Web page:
The Office of the Comptroller
About John C. Liu
As the 43rd Comptroller of the City of New York, John C. Liu is responsible for ensuring the City’s financial health.
Independently elected and sworn into office on Jan. 1, 2010, Comptroller Liu audits the finances and performance of City agencies, reviews City contracts, reports on the state of the City’s budget and economy, markets municipal bonds, and serves as custodian and trustee of the five New York City Pension Funds. Since taking office, Liu has worked aggressively to ensure that New Yorkers’ tax dollars are spent wisely.
In three years, he has produced more than $3 billion in cost savings for the City by vigorously rooting out wasteful City spending on consultants and technology contracts. Audits of the CityTime automated payroll system and a long-delayed 911 call center have brought to light hundreds of millions of dollars of mismanagement and malfeasance.
Liu has also worked to refinance high-interest-rate bonds, saving taxpayers close to $2 billion in debt-service payments since 2010.
As financial steward of the New York City Pension System, Liu modernized the pensions’ management in order to ensure that it is best in class among peer institutional investors worldwide. The five pensions together have grown 40 percent during his tenure.
An activist investor, Liu committed to investing $1 billion from the New York City Teachers Retirement System, in partnership with the Clinton Global Initiative, to restore infrastructure damaged by Superstorm Sandy. Under Liu’s leadership, the five City pension funds together undertook investments of $500 million to rebuild or create affordable housing and commercial space in Sandy-ravaged areas, which with leverage will amount to a $1.4 billion infusion of capital into those neighborhoods.
This activism extends to the realm of corporate governance. For example, Liu forced six major banks, including Goldman Sachs, Morgan Stanley, Citigroup, and JPMorgan Chase, to strengthen their clawback policies to recover pay from employees and executives whose actions expose the firms to substantial financial or legal repercussions. He also successfully pushed Goldman Sachs and MetLife, among other companies, to start disclosing the race and gender composition of their workforces.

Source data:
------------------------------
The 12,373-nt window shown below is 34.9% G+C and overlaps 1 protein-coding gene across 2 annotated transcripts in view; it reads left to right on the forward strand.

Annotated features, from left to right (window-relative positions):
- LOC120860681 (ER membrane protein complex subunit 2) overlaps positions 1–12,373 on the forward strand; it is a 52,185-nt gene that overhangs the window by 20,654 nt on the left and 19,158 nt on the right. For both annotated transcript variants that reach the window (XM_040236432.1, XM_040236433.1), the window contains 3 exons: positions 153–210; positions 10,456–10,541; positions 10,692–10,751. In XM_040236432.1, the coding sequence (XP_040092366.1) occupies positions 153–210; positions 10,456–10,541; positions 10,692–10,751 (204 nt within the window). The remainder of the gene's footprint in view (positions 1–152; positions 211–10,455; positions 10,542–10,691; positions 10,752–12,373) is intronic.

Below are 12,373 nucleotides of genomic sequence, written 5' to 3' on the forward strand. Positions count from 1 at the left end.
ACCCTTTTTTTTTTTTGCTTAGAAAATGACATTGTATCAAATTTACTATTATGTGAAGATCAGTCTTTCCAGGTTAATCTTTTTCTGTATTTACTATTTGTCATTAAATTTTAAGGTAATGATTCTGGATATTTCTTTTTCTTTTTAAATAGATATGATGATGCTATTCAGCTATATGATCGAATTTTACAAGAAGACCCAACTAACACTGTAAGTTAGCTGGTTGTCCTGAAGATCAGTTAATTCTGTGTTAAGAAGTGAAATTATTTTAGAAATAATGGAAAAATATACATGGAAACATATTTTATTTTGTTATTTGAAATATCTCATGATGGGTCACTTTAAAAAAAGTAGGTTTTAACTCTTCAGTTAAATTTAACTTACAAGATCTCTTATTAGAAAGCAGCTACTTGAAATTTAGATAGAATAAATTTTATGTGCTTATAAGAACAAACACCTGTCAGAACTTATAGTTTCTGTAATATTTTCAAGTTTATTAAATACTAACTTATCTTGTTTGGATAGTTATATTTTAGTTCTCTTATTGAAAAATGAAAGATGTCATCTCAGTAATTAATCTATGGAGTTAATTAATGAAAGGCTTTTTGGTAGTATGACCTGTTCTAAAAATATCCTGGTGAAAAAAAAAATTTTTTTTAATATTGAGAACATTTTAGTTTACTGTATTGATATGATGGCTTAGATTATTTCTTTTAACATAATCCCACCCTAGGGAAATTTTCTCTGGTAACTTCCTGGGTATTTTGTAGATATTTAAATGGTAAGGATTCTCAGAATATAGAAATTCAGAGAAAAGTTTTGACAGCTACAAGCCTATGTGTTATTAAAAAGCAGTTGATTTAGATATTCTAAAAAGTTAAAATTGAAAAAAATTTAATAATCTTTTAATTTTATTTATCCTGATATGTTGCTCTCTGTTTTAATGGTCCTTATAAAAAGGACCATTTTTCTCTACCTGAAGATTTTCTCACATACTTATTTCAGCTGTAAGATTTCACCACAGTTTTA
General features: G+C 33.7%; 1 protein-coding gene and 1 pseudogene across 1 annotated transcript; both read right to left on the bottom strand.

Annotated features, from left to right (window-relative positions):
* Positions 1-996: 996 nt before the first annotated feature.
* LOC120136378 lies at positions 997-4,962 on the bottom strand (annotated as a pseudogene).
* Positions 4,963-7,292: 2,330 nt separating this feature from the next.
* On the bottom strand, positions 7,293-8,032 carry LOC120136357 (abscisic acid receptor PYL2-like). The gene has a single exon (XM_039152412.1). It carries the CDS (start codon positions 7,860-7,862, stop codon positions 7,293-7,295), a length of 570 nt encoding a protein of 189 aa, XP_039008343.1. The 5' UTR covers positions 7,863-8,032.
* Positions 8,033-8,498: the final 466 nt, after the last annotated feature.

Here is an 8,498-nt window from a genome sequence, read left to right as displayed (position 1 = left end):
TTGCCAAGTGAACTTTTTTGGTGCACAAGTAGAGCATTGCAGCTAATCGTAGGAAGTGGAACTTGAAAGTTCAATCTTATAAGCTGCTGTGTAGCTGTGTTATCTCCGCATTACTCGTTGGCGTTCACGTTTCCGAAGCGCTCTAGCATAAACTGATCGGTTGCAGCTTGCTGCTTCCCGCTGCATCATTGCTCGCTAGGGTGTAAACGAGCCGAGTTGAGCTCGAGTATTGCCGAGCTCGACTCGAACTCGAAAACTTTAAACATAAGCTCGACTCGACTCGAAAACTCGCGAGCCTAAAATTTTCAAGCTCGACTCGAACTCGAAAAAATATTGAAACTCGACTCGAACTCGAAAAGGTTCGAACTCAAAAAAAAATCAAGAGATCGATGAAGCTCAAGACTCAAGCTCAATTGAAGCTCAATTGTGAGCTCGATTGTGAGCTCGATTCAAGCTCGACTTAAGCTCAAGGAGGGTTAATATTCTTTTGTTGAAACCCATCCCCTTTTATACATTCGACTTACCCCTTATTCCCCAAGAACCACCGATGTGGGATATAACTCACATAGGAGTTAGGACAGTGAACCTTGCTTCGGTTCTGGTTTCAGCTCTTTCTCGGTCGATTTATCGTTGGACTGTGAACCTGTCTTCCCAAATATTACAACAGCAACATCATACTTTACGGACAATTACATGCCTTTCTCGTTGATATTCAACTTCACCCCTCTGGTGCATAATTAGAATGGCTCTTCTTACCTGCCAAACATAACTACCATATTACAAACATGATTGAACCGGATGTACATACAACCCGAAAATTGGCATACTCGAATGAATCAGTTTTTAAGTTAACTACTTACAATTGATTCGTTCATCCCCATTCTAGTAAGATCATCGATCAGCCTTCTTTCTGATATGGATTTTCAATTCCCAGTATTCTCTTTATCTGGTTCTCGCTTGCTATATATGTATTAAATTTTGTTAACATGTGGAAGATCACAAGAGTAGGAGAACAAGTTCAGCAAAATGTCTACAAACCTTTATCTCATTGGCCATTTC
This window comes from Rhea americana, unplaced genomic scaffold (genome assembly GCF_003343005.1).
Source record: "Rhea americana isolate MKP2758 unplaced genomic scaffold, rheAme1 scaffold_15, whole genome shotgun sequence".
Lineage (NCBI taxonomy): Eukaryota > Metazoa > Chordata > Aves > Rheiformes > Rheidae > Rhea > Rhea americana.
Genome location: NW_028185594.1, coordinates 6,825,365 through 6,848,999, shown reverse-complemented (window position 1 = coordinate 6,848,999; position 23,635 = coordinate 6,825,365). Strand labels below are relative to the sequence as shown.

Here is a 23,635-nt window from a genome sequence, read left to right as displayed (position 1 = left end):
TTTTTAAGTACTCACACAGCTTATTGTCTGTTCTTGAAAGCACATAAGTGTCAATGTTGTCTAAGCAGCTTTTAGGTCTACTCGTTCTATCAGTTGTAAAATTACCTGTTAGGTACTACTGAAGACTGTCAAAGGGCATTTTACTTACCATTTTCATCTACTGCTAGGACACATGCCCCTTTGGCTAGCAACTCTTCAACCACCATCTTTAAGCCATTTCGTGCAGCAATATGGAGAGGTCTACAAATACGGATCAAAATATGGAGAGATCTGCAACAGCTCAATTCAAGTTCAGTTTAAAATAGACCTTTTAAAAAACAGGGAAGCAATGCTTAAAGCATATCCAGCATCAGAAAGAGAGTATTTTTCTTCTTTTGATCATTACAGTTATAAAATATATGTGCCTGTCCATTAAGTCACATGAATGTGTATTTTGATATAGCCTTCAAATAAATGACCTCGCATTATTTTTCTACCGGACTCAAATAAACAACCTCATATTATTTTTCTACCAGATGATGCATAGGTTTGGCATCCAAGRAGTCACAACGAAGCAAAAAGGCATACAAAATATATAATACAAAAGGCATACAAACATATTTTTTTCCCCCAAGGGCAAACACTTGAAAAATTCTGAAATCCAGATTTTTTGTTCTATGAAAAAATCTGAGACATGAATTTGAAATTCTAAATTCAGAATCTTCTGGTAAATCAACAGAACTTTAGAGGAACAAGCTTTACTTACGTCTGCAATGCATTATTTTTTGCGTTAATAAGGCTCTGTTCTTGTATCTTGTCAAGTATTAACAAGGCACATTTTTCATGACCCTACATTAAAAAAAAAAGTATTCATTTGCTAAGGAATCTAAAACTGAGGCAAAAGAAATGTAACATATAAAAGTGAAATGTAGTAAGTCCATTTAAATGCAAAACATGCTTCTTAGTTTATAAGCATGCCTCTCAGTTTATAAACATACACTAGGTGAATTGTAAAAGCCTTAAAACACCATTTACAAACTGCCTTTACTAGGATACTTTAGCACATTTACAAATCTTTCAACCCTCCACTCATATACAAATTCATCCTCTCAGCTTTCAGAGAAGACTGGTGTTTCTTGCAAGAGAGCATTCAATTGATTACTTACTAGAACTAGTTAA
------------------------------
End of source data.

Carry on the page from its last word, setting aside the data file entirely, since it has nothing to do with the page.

Liu is particularly concerned about creating jobs for New Yorkers. He proposed and helped implement a plan to accelerate work on $1 billion worth of critical infrastructure projects, creating 8,000 jobs and saving $200 million. Another Liu job-creation initiative, Green Apple Bonds, would rid public-school buildings of toxic PCBs six years ahead of schedule, while creating 3,000 jobs and saving $339 million by improving energy efficiency.
Liu has also proposed far-sighted initiatives and issued research reports in an effort to better the lives of New Yorkers. His Retirement Security NYC seeks to protect the retirement security of public employees while ensuring the City’s financial health. Beyond High School NYC envisions raising the percentage of New Yorkers with a post-secondary degree to 60 percent by the year 2025 in order to improve the City’s competitive position in the global economy.
One of America’s pre-eminent proponents of government transparency, Liu launched the Checkbook NYC website in order to provide the public with unprecedented access to information about all expenditures in the City budget. Part of “My Money NYC,” a suite of online applications that enables viewing of City contract and pension data and live webcasts of Pension Board investment meetings, Checkbook NYC was judged by the U.S. Public Interest Research Group as the premier municipal transparency site in the country.
Finally, Liu has worked assiduously to level the playing field for all New Yorkers by promoting government contracting opportunities for minority- and women-owned businesses. For example, by inviting competitive bids to manage a City bond issue, the Comptroller’s office received a much greater number of proposals and selected a well-qualified minority-owned firm instead of a firm from the standard rotation. In order to measure City agencies’ progress in eliminating such contracting disparities, Liu launched “M/WBE Report Card NYC,” an online, real-time record of money spent by City agencies with minority- and women-owned businesses.
Liu served on the New York City Council from 2002 to 2009, representing District 20 in Queens and heading the Council’s Transportation Committee. His accomplishments as a legislator included exposing financial irregularities at the Metropolitan Transportation Authority, shepherding bills through the Transportation committee designed to enhance administrative efficiency, and enacting legislation ensuring equal access to City services regardless of language ability. Before his election to the Council, he managed a team of actuaries at Pricewaterhouse Coopers.
Liu is honored to be the first Asian-American elected to legislative and then citywide office in New York. He was “Made in Taiwan” and immigrated to New York with his family when he was five years old. He is a proud product of the New York City public schools, from kindergarten at P.S. 20 in Queens through graduation from the Bronx High School of Science. He is also a proud public-school parent.
Liu earned his bachelor’s of science from the State University of New York at Binghamton in mathematical physics. He lives in Flushing, Queens, with his wife, Jenny, and their son, Joey.